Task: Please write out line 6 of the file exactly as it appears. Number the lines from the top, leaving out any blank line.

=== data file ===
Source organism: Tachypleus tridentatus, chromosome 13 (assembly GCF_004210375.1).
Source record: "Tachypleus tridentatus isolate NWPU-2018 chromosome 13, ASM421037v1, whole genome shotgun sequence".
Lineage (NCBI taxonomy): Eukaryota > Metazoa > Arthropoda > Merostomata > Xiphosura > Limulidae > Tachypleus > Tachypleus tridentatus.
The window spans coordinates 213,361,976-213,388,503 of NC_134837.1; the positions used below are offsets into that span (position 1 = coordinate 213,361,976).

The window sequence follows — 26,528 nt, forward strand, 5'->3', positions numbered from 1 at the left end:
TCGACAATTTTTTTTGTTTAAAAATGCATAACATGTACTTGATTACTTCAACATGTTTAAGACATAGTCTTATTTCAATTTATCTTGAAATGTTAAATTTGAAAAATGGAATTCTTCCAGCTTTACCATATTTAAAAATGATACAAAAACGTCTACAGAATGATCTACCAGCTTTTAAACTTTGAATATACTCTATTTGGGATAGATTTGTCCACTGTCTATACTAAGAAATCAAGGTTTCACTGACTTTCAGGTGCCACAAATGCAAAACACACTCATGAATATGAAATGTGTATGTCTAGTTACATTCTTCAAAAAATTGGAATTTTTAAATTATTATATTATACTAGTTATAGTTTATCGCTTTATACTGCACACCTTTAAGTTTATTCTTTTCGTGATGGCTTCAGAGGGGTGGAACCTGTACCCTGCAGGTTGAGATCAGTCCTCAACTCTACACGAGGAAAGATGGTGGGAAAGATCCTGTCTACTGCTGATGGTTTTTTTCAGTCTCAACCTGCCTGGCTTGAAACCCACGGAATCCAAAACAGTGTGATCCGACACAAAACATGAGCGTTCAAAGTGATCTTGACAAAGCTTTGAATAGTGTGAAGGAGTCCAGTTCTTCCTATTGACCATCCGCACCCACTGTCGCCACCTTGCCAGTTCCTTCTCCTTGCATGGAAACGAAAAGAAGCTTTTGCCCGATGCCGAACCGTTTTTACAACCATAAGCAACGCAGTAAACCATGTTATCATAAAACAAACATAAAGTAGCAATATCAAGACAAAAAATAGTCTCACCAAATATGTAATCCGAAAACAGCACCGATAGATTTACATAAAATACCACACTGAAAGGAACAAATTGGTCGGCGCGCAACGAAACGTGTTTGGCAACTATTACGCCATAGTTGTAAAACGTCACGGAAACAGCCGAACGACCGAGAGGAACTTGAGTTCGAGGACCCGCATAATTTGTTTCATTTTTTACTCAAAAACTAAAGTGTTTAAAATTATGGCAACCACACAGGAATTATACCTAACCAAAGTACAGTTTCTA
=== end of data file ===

TCGACAATTTTTTTTGTTTAAAAATGCATAACATGTACTTGATTACTTCAACATGTTTAAGACATAGTCTTATTTCAATTTATCTTGAAATGTTAAATTTGAAAAATGGAATTCTTCCAGCTTTACCATATTTAAAAATGATACAAAAACGTCTACAGAATGATCTACCAGCTTTTAAACTTTGAATATACTCTATTTGGGATAGATTTGTCCACTGTCTATACTAAGAAATCAAGGTTTCACTGACTTTCAGGTGCCACAAATGCAAAACACACTCATGAATATGAAATGTGTATGTCTAGTTACATTCTTCAAAAAATTGGAATTTTTAAATTATTATATTATACTAGTTATAGTTTATCGCTTTATACTGCACACCTTTAAGTTTATTCTTTTCGTGATGGCTTCAGAGGGGTGGAACCTGTACCCTGCAGGTTGAGATCAGTCCTCAACTCTACACGAGGAAAGATGGTGGGAAAGATCCTGTCTACTGCTGATGGTTTTTTTCAGTCTCAACCTGCCTGGCTTGAAACCCACGGAATCCAAAACAGTGTGATCCGACACAAAACATGAGCGTTCAAAGTGATCTTGACAAAGCTTTGAATAGTGTGAAGGAGTCCAGTTCTTCCTATTGACCATCCGCACCCACTGTCGCCACCTTGCCAGTTCCTTCTCCTTGCATGGAAACGAAAAGAAGCTTTTGCCCGATGCCGAACCGTTTTTACAACCATAAGCAACGCAGTAAACCATGTTATCATAAAACAAACATAAAGTAGCAATATCAAGACAAAAAATAGTCTCACCAAATATGTAATCCGAAAACAGCACCGATAGATTTACATAAAATACCACACTGAAAGGAACAAATTGGTCGGCGCGCAACGAAACGTGTTTGGCAACTATTACGCCATAGTTGTAAAACGTCACGGAAACAGCCGAACGACCGAGAGGAACTTGAGTTCGAGGACCCGCATAATTTGTTTCATTTTTTACTCAAAAACTAAAGTGTTTAAAATTATGGCAACCACACAGGAATTATACCTAACCAAAGTACAGTTTCTA